To William Dalgleish: Fragrance of the ministry --
To John Stuart: Hope for Scotland --
To Earlstoh, Younger: Sufferings --
To William Gordon: Testimony to Christ's worth --
To John Henderson: Practical hints --
To Alexander Colvill: Regrets for being silenced in ministry --
To James Hamilton: Suffering for Christ's Headship --
To Parishioners of Anwoth: Protestation of care for their souls and for the glory of God --
To Lady Kilconquhar: The interests of the soul most urgent --
To Lord Craighall: Standing for Christ --
To Hugh M'kail: The Law --
To Fulk Ellis: Friends in Ireland --
To Jambs Lindsay: Desertions and their use --
To Jambs Hamilton: Christ's glory not affected by his people's weakness --
To Lady Gait Girth: Christ all example in Cross-bearing --
To Marion M'naught: Prospects of his ministry --
To James Bautie: Spiritual difficulties resolved --
To Thomas Corbet: Godly counsels --
To William Glendinning: Sweetness of trial --
To Marion M'naught: A Spring-tide of Christ's love --
To John Gordon: Heaven hard to be won --
To Parishioners Of Kilmalcolm: Spiritual sloth --
To Alexander Leighton: Christs' prisoner in bonds at London --
To James Wilson: Advices to a doubting soul --
To David Dickson: [On the death of a son] --
To Lady Boyd: Proceedings of tile Westminster Assembly --
To Lady Kenmure: Westminster Assembly Religious sects --
To J.G.: Depression in a cloudy day --
To William Guthrie: Depression under dark trials --
TO LADY RALSTON: Duty of preferring to live rather than die --
TO LADY KENMURE: Trials --
To James Durham: [On his deathbed] --
To James Guthrie, Robert Traill and other brethren imprisoned in Edinburgh Castle: On suffering for Christ --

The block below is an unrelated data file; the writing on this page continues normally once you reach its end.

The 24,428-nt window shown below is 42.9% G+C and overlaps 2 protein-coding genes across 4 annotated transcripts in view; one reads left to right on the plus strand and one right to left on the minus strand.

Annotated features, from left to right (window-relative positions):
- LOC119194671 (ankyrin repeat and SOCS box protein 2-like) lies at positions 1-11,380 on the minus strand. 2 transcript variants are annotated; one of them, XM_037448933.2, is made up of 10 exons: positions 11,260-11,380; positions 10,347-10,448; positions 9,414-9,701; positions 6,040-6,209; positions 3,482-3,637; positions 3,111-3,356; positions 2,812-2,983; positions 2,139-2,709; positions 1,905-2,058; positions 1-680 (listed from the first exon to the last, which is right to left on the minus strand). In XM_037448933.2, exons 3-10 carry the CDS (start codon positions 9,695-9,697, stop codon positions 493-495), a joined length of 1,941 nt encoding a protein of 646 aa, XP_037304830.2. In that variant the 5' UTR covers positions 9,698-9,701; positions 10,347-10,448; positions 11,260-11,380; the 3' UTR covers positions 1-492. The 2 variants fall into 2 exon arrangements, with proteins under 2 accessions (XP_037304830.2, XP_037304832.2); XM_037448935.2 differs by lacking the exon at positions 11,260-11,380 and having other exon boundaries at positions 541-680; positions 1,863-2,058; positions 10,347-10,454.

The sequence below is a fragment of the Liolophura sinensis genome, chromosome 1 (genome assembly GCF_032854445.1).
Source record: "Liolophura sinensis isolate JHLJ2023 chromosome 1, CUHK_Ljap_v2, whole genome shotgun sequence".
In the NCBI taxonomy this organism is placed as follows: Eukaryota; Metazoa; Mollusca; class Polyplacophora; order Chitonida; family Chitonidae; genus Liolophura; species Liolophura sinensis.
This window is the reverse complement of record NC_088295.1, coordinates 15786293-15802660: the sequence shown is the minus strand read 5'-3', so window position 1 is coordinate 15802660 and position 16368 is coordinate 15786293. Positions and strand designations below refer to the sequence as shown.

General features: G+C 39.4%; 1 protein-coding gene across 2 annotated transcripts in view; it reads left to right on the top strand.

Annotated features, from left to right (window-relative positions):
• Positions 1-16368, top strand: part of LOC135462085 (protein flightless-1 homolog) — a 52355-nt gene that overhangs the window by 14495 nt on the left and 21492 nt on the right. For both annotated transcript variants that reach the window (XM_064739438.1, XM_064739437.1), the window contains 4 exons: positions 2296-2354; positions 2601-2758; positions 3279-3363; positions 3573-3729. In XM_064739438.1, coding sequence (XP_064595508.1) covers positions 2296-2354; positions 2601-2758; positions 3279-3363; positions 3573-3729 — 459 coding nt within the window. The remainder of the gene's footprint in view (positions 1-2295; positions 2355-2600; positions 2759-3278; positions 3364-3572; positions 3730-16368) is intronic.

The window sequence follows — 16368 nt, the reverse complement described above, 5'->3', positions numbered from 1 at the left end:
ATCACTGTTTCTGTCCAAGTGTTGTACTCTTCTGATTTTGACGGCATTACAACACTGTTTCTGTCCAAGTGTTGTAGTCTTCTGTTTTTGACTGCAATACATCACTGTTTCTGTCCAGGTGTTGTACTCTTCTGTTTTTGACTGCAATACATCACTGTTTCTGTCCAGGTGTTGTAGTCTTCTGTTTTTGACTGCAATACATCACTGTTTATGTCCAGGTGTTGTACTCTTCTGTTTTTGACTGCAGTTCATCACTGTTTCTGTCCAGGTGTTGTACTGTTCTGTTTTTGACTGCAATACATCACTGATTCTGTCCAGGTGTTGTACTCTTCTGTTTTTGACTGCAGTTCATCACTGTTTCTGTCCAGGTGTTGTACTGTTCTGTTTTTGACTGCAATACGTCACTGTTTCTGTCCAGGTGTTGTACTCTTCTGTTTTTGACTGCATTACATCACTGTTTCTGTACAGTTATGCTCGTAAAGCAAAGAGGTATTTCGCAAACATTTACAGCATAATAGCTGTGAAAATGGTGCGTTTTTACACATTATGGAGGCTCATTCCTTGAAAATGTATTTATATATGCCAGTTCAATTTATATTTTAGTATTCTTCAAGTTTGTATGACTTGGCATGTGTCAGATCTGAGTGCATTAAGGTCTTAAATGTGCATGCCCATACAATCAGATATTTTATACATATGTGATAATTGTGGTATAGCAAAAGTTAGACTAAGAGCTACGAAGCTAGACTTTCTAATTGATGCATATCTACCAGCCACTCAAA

To Mistress Craig: [On the death of her son] --
To James Guthrie: Steadfastness under persecution --
To Robert Campbell: Steadfastness in protest against prelacy and popery --
To Brethern In Aberdeen": Sinful conformity and schismatic designs reproved --
Brief notes on Rutherford's correspondents --
An outline of Rutherford's life.
Series Title: Puritan paperbacks.
Responsibility: Samuel Rutherford.

Abstract:

Like John Bunyan in Bedford gaol, Samuel Rutherford did his best work while suffering imprisonment for the gospel. His opponents had meant to silence him but instead they perpetuated his ministry through the centuries for it was out of this period that most of his famous Letters came. Addressed to high and low they were so prized by the recipients that the first collection by Robert McWard appeared in 1664 just three years after Rutherford's death. the successive editions contained more letters until they grew to the 365 in Andrew Bonar's classic edition. From this, 'the most remarkable series of devotional letters that the literature of the Reformed churches can show', the great leaders in the Church as well as the humblest Christians have drawn strength. It is said of Robert Murray M'Cheyne that 'the Letters of Samuel Rutherford were often in his hand.' This abridged edition contains sixty-nine of these letters. --